In a surprising move, the director of the China Centers for Disease Control, Gao Fu, has admitted that Sinovac vaccines had low effectiveness and that the government is considering mixing them in a bid to increase their efficacy.
“It’s now under formal consideration whether we should use different vaccines from different technical lines for the immunization process,” he said. It was not clarified whether these ‘different vaccines’ would be foreign-made ones.
Other “definite” solutions to the issue of efficacy were changing the number of doses as well as changing the length of time between doses, Gao also said. Experts suggest mixing vaccines or sequential immunization may help effectiveness rates increase.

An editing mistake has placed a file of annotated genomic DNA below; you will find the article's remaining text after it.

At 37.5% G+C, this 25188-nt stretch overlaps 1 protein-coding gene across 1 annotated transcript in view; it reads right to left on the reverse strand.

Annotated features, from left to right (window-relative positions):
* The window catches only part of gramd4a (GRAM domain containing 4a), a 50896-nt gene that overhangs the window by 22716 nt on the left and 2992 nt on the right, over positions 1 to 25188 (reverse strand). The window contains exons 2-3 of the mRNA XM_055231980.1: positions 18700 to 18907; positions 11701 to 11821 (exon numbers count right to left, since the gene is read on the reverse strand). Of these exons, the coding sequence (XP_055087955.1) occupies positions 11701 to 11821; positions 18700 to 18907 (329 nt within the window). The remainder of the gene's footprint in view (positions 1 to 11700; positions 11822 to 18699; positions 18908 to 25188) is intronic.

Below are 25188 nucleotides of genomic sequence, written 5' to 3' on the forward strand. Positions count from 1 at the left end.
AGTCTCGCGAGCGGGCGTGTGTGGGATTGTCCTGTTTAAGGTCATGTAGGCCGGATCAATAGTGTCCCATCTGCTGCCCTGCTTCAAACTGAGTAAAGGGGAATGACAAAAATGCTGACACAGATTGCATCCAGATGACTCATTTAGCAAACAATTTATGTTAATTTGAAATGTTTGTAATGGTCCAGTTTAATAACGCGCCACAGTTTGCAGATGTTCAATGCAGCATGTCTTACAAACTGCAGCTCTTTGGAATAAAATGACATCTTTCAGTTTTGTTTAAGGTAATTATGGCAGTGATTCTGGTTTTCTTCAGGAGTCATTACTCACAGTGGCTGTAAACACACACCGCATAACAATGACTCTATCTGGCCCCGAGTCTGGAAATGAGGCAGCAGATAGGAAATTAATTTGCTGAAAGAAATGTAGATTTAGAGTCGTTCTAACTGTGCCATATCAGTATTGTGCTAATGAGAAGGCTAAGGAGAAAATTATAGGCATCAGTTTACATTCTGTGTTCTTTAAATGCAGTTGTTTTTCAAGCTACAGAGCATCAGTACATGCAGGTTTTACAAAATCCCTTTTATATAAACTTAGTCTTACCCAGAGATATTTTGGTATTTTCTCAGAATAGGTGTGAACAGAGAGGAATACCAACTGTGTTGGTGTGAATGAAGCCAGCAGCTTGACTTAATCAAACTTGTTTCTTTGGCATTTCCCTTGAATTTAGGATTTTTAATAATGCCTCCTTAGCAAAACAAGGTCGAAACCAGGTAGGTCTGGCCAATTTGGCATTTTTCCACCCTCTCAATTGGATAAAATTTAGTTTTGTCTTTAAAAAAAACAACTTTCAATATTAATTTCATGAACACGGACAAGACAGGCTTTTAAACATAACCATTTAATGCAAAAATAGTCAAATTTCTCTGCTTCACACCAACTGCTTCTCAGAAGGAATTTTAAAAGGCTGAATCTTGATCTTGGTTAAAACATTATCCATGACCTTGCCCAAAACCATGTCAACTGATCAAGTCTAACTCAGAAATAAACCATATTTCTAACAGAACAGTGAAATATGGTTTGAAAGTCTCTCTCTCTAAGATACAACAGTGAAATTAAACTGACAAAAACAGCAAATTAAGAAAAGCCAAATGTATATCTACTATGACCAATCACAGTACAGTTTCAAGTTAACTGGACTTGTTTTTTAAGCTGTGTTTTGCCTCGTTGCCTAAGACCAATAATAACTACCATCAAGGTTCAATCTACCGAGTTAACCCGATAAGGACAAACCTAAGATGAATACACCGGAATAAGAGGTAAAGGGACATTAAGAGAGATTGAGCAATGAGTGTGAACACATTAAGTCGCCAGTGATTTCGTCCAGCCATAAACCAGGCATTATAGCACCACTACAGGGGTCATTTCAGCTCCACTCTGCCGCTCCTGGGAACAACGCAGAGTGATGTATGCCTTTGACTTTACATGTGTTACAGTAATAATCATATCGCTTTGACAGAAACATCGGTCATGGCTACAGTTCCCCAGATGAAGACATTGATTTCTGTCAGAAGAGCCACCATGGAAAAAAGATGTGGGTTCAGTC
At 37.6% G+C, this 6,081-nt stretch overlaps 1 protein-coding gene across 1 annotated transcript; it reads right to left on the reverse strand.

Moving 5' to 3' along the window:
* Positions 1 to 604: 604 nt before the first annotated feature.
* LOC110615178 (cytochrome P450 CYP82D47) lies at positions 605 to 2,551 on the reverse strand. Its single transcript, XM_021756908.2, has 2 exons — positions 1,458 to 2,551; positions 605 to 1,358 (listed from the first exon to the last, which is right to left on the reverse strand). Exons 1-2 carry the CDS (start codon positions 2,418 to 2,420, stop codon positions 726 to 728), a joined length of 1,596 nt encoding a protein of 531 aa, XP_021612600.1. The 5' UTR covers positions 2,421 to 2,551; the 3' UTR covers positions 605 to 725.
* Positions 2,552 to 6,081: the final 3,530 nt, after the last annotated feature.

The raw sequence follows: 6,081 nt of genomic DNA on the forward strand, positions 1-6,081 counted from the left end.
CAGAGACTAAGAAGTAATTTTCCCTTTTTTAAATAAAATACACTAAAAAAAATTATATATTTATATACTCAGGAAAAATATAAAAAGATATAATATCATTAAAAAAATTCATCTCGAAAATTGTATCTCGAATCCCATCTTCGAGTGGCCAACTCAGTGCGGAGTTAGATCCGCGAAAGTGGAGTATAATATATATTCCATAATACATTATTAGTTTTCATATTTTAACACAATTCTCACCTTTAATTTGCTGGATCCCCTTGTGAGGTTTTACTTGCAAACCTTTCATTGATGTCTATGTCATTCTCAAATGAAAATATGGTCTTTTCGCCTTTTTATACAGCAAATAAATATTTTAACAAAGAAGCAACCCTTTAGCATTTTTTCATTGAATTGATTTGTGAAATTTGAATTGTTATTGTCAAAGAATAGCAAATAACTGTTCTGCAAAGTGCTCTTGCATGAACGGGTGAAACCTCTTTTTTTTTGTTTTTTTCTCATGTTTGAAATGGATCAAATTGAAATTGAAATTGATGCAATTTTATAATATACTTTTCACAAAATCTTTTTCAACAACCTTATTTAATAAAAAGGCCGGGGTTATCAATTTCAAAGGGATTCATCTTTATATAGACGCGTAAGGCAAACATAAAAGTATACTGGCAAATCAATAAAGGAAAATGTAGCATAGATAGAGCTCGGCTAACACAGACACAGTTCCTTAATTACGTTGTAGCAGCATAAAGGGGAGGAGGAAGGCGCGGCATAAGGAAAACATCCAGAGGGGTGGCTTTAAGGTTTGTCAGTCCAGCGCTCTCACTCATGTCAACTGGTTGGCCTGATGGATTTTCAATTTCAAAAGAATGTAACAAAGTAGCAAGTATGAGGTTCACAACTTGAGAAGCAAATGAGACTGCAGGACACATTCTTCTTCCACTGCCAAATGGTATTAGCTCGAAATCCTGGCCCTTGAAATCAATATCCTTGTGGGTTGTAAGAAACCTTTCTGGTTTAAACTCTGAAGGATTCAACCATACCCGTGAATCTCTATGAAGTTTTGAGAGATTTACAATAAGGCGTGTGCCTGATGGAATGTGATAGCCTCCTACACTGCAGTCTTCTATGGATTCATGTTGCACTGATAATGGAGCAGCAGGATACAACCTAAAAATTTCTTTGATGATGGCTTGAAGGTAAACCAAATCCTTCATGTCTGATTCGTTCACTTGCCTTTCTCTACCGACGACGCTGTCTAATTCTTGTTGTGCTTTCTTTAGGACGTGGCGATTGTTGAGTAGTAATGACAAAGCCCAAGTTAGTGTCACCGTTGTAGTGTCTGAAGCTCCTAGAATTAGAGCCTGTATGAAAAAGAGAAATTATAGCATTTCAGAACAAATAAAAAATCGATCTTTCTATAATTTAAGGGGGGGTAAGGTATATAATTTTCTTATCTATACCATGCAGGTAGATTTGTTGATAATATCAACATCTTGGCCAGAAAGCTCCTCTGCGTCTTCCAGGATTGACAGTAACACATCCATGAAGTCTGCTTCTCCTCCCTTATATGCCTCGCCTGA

While data from Brazilian researchers found the vaccine’s efficacy to be at 49.1%—below the World Health Organization’s 50% threshold—when given shorter than three weeks apart, data from a small subgroup showed that the rate rose to 62.3% when given three weeks or more, apart.
Despite the low efficacy rate, a separate key Brazilian study showed that the Sinovac jab cut the risk of symptomatic Covid in half.
The trial, which involved nearly 10,000 participants strengthened findings from a larger Brazilian study released last week, which demonstrated a 50% protection rate with 14 days in between the two doses.
Head of epidemiology and biostatistics at the University of Hong Kong, Benjamin Cowling, said that rollout of approved vaccines should continue.
“They can provide a high level of protection, particularly against severe Covid,” he said.
Beijing has shipped hundreds of millions of doses to other nations, many of them in Africa, South America, and some Asian countries, including the Philippines.
On April 11, the country received the second shipment of Sinovac vaccines purchased from China, following the first shipment of 1 million doses that arrived last March 29.